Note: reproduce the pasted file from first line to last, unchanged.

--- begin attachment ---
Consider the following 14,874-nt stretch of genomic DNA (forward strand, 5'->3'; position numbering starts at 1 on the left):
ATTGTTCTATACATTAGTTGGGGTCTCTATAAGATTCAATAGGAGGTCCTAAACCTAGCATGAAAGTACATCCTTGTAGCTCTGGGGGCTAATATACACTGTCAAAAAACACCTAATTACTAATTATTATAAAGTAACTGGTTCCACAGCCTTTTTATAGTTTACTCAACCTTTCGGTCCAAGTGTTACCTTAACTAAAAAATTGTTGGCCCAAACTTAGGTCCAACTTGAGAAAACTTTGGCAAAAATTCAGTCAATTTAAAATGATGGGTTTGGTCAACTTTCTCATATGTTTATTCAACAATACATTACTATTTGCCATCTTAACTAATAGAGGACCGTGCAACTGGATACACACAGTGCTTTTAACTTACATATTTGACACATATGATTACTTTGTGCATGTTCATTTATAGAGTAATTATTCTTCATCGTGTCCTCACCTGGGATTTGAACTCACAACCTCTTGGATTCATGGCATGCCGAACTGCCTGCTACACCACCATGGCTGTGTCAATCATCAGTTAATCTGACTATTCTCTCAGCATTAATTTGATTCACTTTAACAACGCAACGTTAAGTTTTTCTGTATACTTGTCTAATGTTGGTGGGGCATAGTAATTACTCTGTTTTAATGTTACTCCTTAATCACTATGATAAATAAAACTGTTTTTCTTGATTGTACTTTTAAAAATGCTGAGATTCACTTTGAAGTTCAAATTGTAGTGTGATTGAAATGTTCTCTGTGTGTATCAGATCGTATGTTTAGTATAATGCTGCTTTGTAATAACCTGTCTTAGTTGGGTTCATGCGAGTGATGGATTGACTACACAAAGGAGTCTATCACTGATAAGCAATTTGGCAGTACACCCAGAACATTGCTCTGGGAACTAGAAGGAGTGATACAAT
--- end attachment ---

Consider the following 14,874-nt stretch of genomic DNA (forward strand, 5'->3'; position numbering starts at 1 on the left):
ATTGTTCTATACATTAGTTGGGGTCTCTATAAGATTCAATAGGAGGTCCTAAACCTAGCATGAAAGTACATCCTTGTAGCTCTGGGGGCTAATATACACTGTCAAAAAACACCTAATTACTAATTATTATAAAGTAACTGGTTCCACAGCCTTTTTATAGTTTACTCAACCTTTCGGTCCAAGTGTTACCTTAACTAAAAAATTGTTGGCCCAAACTTAGGTCCAACTTGAGAAAACTTTGGCAAAAATTCAGTCAATTTAAAATGATGGGTTTGGTCAACTTTCTCATATGTTTATTCAACAATACATTACTATTTGCCATCTTAACTAATAGAGGACCGTGCAACTGGATACACACAGTGCTTTTAACTTACATATTTGACACATATGATTACTTTGTGCATGTTCATTTATAGAGTAATTATTCTTCATCGTGTCCTCACCTGGGATTTGAACTCACAACCTCTTGGATTCATGGCATGCCGAACTGCCTGCTACACCACCATGGCTGTGTCAATCATCAGTTAATCTGACTATTCTCTCAGCATTAATTTGATTCACTTTAACAACGCAACGTTAAGTTTTTCTGTATACTTGTCTAATGTTGGTGGGGCATAGTAATTACTCTGTTTTAATGTTACTCCTTAATCACTATGATAAATAAAACTGTTTTTCTTGATTGTACTTTTAAAAATGCTGAGATTCACTTTGAAGTTCAAATTGTAGTGTGATTGAAATGTTCTCTGTGTGTATCAGATCGTATGTTTAGTATAATGCTGCTTTGTAATAACCTGTCTTAGTTGGGTTCATGCGAGTGATGGATTGACTACACAAAGGAGTCTATCACTGATAAGCAATTTGGCAGTACACCCAGAACATTGCTCTGGGAACTAGAAGGAGTGATACAAT